Jiro Ono

At his restaurant, there is no menu: the dishes are selected by Ono himself. A standard meal, roughly covering 20 courses, costs between $300 to $400 per person in his restaurant.

​Sushi 101: Learn the art

Sushi 10

So, now that we can all call ourselves Sushi Historians, you’re probably wondering if it is possible for somebody completely new to make decent sushi, especially when there are people dedicating their lives to perfecting the art.

While it all depends on the type of sushi you make, but I can guarantee you that anybody can create some darn tasty sushi on their first try!

The five different types of Sushi

The five different types of Sushi

The 5 main types of sushi are Nigiri (A topping, usually fish, served on top of sushi rice), Sashimi (Fish, or shellfish, served alone with no rice), Maki (Rice and filling, wrapped in Nori, which is seaweed), Uramaki (Rice on the outside and the seaweed wraps around the filling), Temaki (Sushi that has been hand-rolled into a cone shape).   

It may seem trivial to you, there are some general etiquette tips that help you enjoy your sushi to its fullest.

For one, learning how to use chopsticks helps. Not only will you start to feel like a sushi elitist, but once learned, chopsticks will actually be quite an intuitive utensil for eating sushi.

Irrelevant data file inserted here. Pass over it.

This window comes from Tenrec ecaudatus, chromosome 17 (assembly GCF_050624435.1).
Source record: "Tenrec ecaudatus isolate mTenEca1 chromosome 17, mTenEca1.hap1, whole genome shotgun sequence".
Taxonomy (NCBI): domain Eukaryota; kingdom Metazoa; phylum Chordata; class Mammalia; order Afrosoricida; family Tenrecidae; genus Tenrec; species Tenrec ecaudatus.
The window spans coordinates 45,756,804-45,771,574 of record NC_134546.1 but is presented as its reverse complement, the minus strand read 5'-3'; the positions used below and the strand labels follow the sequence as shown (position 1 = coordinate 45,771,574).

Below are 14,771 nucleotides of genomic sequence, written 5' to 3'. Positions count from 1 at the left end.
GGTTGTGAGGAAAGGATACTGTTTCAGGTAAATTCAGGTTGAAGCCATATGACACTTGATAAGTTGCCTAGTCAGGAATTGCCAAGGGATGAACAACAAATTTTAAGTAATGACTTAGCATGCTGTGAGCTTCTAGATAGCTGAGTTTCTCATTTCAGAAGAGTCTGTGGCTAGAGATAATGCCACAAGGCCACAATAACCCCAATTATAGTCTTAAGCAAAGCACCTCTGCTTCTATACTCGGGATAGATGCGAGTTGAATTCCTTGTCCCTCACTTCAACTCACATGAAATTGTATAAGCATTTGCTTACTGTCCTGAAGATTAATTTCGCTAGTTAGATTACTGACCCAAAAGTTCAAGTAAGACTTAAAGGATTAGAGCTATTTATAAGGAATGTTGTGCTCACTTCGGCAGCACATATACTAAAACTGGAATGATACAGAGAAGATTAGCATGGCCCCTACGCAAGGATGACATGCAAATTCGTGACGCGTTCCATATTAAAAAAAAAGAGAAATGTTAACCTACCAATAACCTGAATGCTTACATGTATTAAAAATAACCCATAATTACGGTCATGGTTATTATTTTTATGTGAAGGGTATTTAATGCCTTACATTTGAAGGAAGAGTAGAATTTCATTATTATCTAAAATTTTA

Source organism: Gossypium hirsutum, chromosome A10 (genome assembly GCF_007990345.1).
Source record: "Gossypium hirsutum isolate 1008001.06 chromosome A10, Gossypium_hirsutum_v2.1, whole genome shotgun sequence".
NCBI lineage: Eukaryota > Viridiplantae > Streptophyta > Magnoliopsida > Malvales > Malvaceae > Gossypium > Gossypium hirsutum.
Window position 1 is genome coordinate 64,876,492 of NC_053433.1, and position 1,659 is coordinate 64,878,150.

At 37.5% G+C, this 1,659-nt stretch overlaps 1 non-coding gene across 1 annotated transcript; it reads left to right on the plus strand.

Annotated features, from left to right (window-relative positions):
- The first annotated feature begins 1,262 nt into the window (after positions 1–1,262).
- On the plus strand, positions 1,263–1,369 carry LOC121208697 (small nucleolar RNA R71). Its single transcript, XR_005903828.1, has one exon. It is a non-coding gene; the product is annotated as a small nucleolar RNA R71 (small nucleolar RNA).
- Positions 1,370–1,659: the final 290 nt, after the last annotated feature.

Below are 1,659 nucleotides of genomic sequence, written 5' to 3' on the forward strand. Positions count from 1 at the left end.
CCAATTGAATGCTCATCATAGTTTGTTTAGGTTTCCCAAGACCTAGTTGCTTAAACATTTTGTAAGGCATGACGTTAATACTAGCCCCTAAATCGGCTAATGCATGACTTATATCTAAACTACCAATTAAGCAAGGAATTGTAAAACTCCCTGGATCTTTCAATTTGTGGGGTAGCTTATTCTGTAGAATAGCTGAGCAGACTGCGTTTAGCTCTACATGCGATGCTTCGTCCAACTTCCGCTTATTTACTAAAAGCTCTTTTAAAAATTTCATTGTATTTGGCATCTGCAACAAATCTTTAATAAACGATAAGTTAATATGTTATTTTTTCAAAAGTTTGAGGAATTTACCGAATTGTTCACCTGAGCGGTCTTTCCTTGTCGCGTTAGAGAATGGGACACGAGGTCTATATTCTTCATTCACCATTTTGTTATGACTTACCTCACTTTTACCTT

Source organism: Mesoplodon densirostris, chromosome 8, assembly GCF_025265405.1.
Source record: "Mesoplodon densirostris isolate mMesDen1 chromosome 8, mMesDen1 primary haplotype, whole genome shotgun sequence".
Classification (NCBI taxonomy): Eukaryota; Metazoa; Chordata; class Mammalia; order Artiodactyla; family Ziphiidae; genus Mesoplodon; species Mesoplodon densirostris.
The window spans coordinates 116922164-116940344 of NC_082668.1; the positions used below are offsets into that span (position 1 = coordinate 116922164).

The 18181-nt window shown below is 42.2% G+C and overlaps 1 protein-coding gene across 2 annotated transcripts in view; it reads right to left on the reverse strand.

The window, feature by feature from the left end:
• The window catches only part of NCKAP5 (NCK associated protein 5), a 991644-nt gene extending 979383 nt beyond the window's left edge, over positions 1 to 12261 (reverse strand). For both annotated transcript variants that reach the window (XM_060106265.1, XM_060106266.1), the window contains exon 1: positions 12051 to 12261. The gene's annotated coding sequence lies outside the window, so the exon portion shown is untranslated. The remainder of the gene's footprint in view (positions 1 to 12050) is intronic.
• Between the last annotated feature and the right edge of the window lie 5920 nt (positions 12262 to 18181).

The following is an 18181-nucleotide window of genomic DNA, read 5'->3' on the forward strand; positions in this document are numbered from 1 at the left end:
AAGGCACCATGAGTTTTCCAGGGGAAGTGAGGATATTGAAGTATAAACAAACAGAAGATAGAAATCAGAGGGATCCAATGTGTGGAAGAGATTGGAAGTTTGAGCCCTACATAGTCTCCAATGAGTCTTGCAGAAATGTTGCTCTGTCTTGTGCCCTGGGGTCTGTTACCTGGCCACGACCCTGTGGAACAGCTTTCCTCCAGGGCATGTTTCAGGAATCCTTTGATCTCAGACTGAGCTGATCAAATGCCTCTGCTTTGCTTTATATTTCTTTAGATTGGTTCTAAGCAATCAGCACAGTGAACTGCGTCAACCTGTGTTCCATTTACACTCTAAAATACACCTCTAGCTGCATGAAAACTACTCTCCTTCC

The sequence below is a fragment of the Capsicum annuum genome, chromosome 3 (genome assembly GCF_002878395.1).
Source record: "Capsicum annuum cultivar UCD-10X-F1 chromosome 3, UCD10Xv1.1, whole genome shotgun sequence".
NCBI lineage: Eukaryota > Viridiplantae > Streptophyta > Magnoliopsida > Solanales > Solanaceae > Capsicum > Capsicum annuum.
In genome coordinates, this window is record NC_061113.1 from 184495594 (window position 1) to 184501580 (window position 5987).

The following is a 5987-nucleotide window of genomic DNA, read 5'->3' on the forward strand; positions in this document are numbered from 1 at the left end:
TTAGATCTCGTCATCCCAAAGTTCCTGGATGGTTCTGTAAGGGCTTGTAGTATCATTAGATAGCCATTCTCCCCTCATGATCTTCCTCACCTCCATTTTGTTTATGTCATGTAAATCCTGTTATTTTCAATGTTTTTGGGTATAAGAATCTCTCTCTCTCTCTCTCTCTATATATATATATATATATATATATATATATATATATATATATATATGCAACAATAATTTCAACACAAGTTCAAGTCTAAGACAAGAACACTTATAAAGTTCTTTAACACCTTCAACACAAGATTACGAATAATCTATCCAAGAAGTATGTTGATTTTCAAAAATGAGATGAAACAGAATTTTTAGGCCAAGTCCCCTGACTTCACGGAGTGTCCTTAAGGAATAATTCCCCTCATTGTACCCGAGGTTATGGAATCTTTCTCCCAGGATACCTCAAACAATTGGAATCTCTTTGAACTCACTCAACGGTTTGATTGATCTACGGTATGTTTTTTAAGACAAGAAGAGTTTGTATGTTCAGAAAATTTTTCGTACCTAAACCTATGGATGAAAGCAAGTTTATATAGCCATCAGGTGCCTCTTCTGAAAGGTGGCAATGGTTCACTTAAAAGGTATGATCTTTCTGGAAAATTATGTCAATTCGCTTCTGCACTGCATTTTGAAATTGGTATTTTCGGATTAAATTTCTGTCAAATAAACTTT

To give you an idea of the benefits of chopsticks, sushi is quite delicate.

If you jam your fork into a piece, there’s a good chance that you’ll break the sushi, causing it to crumble. Plus, there’s a 100% chance you will look a bit strange to those around you, using a fork for your sushi eating needs.

My favorite way to learn new skills and topics is through YouTube. So here’s a killer video for all of you chopstick newbies!

Sometimes it’s even ok to use your hands to eat sushi. Make sure to check out SushiFAQs guide to sushi etiquette. Skip down to the part about dining etiquette.

One thing I learned is that if you are picking a piece of food off of a friend’s plate, the polite way is to invert your chopsticks and pick up the food using the end that you hold.

sushi-japan-soya-rice

Another tip is to eat sushi in one bite - not multiple! It is believed that good quality sushi is designed to be eaten in one bite and it can be a mess if you take multiple bites.